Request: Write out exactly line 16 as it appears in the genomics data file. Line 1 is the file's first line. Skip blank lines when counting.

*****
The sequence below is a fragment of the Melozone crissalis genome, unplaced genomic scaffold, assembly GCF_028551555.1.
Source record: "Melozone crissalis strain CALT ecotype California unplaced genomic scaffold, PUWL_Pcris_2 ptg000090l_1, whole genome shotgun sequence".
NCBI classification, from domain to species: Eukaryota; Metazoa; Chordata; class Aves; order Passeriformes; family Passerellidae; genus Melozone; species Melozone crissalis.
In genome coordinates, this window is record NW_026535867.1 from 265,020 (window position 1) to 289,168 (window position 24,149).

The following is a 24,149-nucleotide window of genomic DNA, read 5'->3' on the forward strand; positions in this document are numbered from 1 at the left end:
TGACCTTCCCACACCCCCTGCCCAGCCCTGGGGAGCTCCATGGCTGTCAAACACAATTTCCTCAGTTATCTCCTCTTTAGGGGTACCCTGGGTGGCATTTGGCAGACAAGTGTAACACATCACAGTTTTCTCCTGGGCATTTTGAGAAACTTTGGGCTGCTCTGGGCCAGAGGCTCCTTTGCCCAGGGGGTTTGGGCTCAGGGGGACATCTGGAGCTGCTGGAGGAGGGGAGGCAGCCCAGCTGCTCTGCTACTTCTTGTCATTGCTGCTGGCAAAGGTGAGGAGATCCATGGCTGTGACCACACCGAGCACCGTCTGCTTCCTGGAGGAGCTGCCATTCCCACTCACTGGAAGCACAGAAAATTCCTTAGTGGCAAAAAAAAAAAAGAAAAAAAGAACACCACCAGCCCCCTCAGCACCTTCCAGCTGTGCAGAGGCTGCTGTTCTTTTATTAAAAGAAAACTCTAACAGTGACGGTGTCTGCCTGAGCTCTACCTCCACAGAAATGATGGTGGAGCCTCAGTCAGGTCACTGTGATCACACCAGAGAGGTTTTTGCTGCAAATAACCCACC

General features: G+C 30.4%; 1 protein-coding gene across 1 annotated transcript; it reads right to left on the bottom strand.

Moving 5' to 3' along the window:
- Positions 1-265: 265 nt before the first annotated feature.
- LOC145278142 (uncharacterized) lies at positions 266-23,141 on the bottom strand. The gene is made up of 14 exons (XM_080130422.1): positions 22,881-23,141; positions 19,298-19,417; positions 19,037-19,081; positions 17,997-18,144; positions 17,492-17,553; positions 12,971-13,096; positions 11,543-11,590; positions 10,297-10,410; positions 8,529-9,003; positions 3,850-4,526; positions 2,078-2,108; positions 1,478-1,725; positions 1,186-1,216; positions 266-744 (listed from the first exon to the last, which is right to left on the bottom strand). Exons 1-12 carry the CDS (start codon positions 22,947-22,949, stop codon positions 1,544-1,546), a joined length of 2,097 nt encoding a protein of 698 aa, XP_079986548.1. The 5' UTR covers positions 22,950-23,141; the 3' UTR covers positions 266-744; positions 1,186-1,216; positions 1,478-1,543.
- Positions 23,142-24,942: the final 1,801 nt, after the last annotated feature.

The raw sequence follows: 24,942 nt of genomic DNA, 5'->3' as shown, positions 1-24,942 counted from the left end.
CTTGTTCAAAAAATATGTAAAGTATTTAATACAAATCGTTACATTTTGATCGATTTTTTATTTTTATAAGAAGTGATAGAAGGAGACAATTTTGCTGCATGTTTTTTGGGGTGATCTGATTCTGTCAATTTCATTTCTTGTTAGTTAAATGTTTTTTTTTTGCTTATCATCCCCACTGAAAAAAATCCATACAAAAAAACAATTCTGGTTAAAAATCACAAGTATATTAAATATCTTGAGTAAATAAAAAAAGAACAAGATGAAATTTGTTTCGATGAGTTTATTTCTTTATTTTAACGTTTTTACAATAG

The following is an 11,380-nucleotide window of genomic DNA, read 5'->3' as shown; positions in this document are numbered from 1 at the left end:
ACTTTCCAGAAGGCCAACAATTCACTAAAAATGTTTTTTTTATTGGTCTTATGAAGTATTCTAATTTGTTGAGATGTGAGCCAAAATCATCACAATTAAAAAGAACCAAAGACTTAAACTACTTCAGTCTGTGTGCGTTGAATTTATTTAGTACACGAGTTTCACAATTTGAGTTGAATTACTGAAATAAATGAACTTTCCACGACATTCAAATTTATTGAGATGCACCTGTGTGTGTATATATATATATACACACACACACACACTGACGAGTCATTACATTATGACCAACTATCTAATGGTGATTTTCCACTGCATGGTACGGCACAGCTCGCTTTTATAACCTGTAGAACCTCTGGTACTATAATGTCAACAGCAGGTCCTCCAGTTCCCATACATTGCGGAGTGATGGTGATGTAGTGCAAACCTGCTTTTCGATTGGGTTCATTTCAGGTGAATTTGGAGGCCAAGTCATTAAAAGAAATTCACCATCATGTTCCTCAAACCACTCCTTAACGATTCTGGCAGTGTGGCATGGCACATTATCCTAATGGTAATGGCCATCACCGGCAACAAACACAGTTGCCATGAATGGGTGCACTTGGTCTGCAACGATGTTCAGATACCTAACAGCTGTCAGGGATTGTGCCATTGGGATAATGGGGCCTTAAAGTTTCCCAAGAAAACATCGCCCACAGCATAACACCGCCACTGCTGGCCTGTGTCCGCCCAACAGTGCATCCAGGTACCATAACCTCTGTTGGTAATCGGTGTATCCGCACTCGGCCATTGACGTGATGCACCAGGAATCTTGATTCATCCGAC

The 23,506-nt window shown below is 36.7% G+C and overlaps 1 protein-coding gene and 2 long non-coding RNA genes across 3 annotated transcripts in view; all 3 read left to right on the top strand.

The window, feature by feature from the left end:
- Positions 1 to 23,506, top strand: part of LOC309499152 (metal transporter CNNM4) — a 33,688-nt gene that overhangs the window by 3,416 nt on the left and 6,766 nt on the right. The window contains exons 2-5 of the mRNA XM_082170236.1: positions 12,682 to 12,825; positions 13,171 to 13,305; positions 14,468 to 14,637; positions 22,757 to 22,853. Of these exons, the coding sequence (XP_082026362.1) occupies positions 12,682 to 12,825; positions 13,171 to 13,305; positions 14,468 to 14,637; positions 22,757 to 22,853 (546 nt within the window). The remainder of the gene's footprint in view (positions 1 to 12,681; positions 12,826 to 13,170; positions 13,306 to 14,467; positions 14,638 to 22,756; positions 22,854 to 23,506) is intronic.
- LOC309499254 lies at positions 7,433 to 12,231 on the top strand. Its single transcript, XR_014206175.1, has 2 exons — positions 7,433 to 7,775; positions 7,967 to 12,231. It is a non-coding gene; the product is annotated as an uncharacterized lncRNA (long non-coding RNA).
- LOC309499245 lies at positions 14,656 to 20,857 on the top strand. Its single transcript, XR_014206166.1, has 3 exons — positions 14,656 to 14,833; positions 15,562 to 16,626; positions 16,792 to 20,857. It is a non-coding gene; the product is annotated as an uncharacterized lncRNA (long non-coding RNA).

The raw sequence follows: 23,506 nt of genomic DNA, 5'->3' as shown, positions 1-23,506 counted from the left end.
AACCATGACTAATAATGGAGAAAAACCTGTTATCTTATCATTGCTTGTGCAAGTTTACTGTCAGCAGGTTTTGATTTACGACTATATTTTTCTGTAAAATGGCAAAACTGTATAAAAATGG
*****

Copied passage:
The 23,506-nt window shown below is 36.7% G+C and overlaps 1 protein-coding gene and 2 long non-coding RNA genes across 3 annotated transcripts in view; all 3 read left to right on the top strand.